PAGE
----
Get Up, Stand Up, Vote
Bradley Whitford a classically trained stage actor who has received critical acclaim for his roles in theater, film, and television, gained overnight fame as the sarcastic yet vulnerable Josh Lyman on NBC's; The West Wing. One of the few actors working successfully and simultaneously in several mediums, Whitford has become one of Hollywood most sought-after talents.
Upcoming credits for Mr. Whitford include Studio 60 from the Sunset Strip. The NBC drama teams Whitford with Aaron Sorkin and provides a behind-the-scenes look at a fictional sketch-comedy TV show. Prior to Studio 60 from the Sunset Strip, for seven years Whitford appeared on the West Wing,created by Aaron Sorkin. Bradleys performance earned him a 2001 Emmy Award and Golden Globe Award nominations in 2001 and 2002. Whitfords additional television credits include NBCs(in the critically acclaimed;Loves Labor Lostepisode),The X-Files and NYPD Blue.
Whitford recently completed production on the gritty true-crime drama An American Crime opposite Catherine Keener and Ellen Page. The film, written and directed by Tommy O Haver, tells the story of Sylvia Likens, a 16 year old woman who dies in 1965 while under the care of Gertrude Baniszewski. Whitford plays the prosecuting attorney in the trial of Baniszewski vs. the state of Indiana.
In the feature film world, Whitford most recently starred in two feature films:Sisterhood of the Traveling Pants and Little Manhattan. Sisterhood of the Traveling Pants is Alcon Entertainments adaptation of the best-selling book by Ann Brashares. It is a coming-of-age story revolving around four friends during the first summer that they spend apart. Little Manhattan is a romantic comedy written and directed by Mark Levin and Jennifer Flackett for 20th Century Fox.
Whitford's additional film credits include Kate and Leopold opposite Meg Ryan and Hugh Jackman, The Muse with Albert Brooks, Bicentennial Man opposite Robin Williams, Scent of a Woman, A Perfect World, Philadelphia, The Client, My Life, Red Corner, Presumed Innocent and My Fellow Americans.
Growing up in Wisconsin, Whitford studied theater and English literature at Wesleyan University and attended the Juilliard Theater Center. Appearing on Broadway in Aaron Sorkin's military courtroom drama, A Few Good Men, Whitford's professional performance debut was in the off-Broadway production of Curse of the Starving Class; opposite Kathy Bates. Additional theater credits include;Three Days of Rain; at the Manhattan Theatre Club, Measure for Measure at the Lincoln Center Theater, and the title role in Coriolanus at the Folger Shakespeare Theatre in Washington, D.C.
Whitford lives in Los Angeles with his wife, actress Jane Kaczmarek, and their
children, Frances, George, and Mary Louisa.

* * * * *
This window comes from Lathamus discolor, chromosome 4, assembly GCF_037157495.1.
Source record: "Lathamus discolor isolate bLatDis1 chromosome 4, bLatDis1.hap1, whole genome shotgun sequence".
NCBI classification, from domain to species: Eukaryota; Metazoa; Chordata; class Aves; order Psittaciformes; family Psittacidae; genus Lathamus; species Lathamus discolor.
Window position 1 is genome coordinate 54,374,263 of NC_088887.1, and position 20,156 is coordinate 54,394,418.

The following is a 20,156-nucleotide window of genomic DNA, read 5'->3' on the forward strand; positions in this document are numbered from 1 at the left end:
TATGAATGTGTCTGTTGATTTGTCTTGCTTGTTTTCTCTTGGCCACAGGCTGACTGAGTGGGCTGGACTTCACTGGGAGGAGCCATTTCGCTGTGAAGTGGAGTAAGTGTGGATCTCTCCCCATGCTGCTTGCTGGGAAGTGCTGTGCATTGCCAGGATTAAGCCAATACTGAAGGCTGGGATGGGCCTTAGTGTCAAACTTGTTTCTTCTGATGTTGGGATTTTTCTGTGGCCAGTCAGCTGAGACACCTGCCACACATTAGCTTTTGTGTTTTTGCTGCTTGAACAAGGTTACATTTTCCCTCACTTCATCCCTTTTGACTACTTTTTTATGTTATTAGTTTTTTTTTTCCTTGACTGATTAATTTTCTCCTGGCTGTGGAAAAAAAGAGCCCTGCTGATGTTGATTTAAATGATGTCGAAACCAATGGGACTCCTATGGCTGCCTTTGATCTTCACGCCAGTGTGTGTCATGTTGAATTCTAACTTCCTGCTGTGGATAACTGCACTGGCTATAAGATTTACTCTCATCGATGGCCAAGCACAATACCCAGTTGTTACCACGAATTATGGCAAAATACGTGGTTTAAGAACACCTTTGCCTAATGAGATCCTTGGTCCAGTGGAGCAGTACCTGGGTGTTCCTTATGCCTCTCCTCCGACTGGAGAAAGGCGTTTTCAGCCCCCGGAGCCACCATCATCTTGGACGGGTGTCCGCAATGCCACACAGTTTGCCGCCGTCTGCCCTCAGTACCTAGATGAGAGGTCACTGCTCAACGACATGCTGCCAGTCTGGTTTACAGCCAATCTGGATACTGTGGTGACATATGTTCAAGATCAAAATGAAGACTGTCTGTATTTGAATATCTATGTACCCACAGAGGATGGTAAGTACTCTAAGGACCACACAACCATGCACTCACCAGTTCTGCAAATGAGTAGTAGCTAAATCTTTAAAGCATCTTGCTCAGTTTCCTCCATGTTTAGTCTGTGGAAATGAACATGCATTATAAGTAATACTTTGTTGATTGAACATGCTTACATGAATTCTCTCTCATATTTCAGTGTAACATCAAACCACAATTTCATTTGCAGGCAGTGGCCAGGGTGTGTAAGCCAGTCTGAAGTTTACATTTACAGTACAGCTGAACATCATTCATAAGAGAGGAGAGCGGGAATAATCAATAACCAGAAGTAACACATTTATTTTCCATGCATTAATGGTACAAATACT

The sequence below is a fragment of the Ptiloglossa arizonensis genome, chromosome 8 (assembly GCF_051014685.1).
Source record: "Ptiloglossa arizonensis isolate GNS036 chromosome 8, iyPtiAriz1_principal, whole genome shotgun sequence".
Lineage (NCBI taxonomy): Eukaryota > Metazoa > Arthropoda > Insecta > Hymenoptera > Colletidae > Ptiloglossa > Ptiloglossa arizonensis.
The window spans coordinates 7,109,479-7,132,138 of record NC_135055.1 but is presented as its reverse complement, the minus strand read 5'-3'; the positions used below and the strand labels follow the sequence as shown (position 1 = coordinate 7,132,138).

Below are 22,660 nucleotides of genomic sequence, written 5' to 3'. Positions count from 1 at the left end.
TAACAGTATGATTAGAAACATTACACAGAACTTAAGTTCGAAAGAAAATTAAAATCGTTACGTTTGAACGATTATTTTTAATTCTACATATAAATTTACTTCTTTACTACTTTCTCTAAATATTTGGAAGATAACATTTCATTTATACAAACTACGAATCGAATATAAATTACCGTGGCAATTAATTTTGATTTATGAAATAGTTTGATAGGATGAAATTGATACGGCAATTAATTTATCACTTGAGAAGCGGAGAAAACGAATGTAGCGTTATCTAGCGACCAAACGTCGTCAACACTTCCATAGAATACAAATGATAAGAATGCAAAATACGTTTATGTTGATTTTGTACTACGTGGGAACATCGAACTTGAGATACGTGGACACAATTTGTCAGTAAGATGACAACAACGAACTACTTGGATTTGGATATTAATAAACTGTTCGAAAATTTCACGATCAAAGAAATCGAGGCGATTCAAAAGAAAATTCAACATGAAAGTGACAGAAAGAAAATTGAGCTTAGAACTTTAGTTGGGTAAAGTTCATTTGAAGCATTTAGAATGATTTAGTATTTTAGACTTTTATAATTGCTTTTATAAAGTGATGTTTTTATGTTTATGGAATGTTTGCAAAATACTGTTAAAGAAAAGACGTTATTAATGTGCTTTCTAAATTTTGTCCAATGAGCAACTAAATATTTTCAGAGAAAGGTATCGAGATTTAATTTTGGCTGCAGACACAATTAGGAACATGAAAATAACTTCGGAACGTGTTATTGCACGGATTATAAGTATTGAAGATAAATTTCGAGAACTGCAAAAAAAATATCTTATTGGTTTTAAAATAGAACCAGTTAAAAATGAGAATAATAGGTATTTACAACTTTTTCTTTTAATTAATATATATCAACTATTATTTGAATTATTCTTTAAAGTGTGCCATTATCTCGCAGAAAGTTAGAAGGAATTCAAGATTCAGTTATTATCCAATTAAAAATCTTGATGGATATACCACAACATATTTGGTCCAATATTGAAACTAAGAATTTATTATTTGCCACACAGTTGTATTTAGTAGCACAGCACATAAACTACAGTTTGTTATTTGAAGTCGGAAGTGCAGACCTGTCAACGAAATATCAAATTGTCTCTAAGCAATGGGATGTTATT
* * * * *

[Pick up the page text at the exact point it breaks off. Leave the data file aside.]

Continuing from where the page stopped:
David Ward on Teaching In His Own Words
When I was in school I liked my teachers. When I went to college I was even more impressed by my teachers, especially an English professor in particular. I wanted to emulate him. I learned that he had taught in junior and senior high school before becoming the powerhouse teacher he was when I met him in college. If this career path was good enough for Professor Smith, it would be good enough for me! So my plan was to start teaching in high school (I couldn't see myself in junior high after Melville and Northrop Frye) and work my way into the groves of academe. That was the plan. The reality and the challenges and the importance of teaching in a large public high school in turbulent times made me realize my route would be much shorter than Mr. Smith's, although the journey would be just as long. In a sense I never graduated from high school.
So my teaching biography is pretty simple: I graduated from (Trinity) college in June 1967 and that summer I started teaching summer school at West Philadelphia High School as part of the Temple University Intern Teaching Program, which helped me earn certification while I earned a paycheck as a teacher! In the fall of 1967 I started as a full-time English teacher at Overbrook High School in Philadelphia, best known for Wilt Chamberlain, astronautGuy Bluford, and Will Smith, whom I actually taught his junior year. I stayed at Overbrook for 35 years until I retired from the school district in June 2002. At Overbrook I also coached football and dramatics, which I really enjoyed because these activities gave me different ways of relating to two different kinds of kids. Although I saw a lot of changes over those years, I loved Overbrook despite the frustrations that a severely stressed inner city school entails. Most of the faculty were dedicated people, and we always had kids who inspired us at least as much as they challenged us. After one year of actual retirement, I went back to the Philadelphia schools as a literacy coach, helping teachers at South Philadelphia High School for two years. I liked it a lot because I could be in the classroom with kids and their teachers daily, but I was also free to stand back and observe the bigger picture of the whole school reform effort at the same time.
Recently, I spent time in some New York City schools helping them start after-school programs for at-risk kids who failed ninth grade. Currently, I am interested in helping to get a remarkably effective independent reading program called The 100 Book Challenge into schools to address the national reading problem we have in our country today. From my experience, well done, ongoing teacher development is the key to educational progress.